This Day in History: The St. Valentine’s Day Massacre
Jenna Chamberlain (1L) and Anisha Karia (1L)
The mafia has always been a source of fascination for me; in particular, the rise of the mafia at the time of prohibition. A time where one law spurred more corruption and mayhem than alcohol ever could. A couple of years ago, on a trip to Las Vegas, I went to The Mob Museum. I was so excited about this pilgrimage. A museum reserved specifically for the mafia in a town created by the mafia. For someone interested in this topic, it was a dream. As I went through the museum, I stopped to read every sign and look at every picture. I learned about the temperance movement, the origins of the mafia, the creation of Las Vegas, the trials, the lingo, everything I could want to know.
Yet there was one part of the museum that struck me in a very different way. As I stood and stared at the real wall where the St. Valentine’s Day Massacre occurred, riddled with bullet holes, I couldn’t help but feel a sense of reality. My rose-coloured glasses came off, and my glamorized view of the mob fell away. Events like the St. Valentine’s Day Massacre are difficult to discuss, as they represent real violence and murder. However, it is also important to remember them as a learning opportunity. Such violent acts came from, among other problems, a combination of the 18th amendment in the United Stated (the prohibition of the production, sale, and transport of alcohol) and the stigmatization of immigrants, particularly from Italy and Ireland. This is something that could occur in the political climate of today. Therefore, as law students, we should remember these events, not with a romantic view, but with a realistic view of the policies that created them.
Chicago in the 1920’s was an extremely violent city. With the 18th amendment in full effect (due to temperance groups convinced that alcohol was ruining the country), importing and making illegal alcohol became a huge market. Bootleggers of all kinds were benefitting from this new, rich, underground market. One of them, and probably the most widely known, was Al Capone.
Capone was born in Brooklyn in 1899 and was a first generation American in a large Italian family. At a young age, he became part of a local gang and began working his way up the ladder. Along the way he met Johnny Torrio, a neighbourhood gang leader. In 1919 Capone and Torrio moved to Chicago. Chicago, full of corruption and bribery, was an easy place to bootleg. Their only problem was the rough North Side gang, made up of Irish and Polish mobsters. The leader of the North Side gang was Dion O’Bannion, a smart but violent man who had a love for floral arrangements. Torrio and O’Bannion set up territories so the gangs would not overlap in their dealings. However, Capone often ignored these boundaries and would trespass onto North Side territory, stealing their business. In 1924, in an effort to reduce the competition, Capone’s men shot O’Bannion in his flower shop.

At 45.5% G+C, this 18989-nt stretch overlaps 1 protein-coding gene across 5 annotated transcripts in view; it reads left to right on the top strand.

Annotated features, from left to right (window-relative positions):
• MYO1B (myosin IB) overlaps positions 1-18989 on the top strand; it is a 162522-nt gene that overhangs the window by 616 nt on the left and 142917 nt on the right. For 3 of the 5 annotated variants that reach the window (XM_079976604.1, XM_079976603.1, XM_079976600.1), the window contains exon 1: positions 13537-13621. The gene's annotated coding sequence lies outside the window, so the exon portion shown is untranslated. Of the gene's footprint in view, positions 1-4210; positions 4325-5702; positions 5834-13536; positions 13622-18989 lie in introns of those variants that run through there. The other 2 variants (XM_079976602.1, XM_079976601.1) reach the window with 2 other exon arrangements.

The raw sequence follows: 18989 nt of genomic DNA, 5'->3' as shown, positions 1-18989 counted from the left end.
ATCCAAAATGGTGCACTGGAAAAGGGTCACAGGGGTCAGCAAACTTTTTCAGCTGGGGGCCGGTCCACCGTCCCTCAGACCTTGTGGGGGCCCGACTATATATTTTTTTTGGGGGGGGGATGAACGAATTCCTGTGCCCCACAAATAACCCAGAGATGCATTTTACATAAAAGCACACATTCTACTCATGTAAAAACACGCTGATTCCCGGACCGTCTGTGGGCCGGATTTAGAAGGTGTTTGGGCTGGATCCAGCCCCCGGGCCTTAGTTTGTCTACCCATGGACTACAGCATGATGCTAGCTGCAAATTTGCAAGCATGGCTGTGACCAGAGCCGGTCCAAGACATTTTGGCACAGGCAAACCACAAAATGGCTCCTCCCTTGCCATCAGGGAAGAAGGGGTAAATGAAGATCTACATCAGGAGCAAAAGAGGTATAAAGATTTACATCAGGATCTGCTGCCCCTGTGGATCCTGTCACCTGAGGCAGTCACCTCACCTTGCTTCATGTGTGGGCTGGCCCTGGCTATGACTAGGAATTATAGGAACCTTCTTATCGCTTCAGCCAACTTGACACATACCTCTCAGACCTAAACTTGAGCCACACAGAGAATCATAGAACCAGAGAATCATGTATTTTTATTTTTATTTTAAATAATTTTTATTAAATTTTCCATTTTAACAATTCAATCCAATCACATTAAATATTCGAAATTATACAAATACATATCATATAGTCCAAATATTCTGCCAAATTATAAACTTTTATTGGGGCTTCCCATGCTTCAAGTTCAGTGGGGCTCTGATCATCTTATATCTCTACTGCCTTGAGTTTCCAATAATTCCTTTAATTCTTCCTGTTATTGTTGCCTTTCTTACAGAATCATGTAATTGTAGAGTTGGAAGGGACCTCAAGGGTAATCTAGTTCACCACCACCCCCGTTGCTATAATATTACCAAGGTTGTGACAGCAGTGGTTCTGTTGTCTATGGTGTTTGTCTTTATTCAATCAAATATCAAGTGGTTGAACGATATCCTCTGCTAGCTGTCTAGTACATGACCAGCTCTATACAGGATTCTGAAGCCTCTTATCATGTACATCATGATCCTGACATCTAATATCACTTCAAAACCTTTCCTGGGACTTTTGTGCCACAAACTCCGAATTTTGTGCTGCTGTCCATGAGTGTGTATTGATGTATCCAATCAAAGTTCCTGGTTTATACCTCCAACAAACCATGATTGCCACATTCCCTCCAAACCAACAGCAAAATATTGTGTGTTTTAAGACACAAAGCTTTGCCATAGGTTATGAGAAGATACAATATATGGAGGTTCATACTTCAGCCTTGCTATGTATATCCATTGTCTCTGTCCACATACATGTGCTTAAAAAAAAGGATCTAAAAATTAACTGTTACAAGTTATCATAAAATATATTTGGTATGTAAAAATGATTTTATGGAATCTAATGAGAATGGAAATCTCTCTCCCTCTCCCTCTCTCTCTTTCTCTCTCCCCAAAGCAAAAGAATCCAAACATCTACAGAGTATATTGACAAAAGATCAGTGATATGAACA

They knew there would be backlash from the attack, and they were right. Torrio was shot soon after. Although he miraculously survived the attack, he decided to retire and passed the leadership role to Capone. With Capone taking over the business, violence between the two rival gangs raged on until it reached a climax – the St. Valentine’s Day Massacre. On February 14, 1929, five of Capone’s men, dressed as police officers, pretended to raid one of the North Side’s liquor storage units. They lined up seven of the gang members along a wall, and shot them. Their aim was to kill the new North Side leader, Bugs Moran, however, he was running late and arrived after the attack.
The massacre is still considered one of the most violent mafia attacks in history. It spurred federal police action to stop organized crime. In particular, President Herbert Hoover and director of the FBI, J. Edgar Hoover (no relation), organized agents to take down Capone. They wanted to make an example of him to other gangsters. However, neither Al Capone, nor any other member of his organization were convicted in relation to the St. Valentine’s Day Massacre. Al Capone was eventually convicted and imprisoned for tax evasion in 1931.
The 18th amendment was repealed in its entirety in 1933, just 13 years after it came into effect. In those 13 years, organized crime syndicates across the country grew exponentially. Although it may have prevented many from consuming alcohol, its overall effect was negative. The purpose of law should be to prevent, rather than create, corruption and gang violence. Laws, like the 18th amendment, can have the opposite effect to what the writers intended. Consequences should be considered before putting into place new legislation.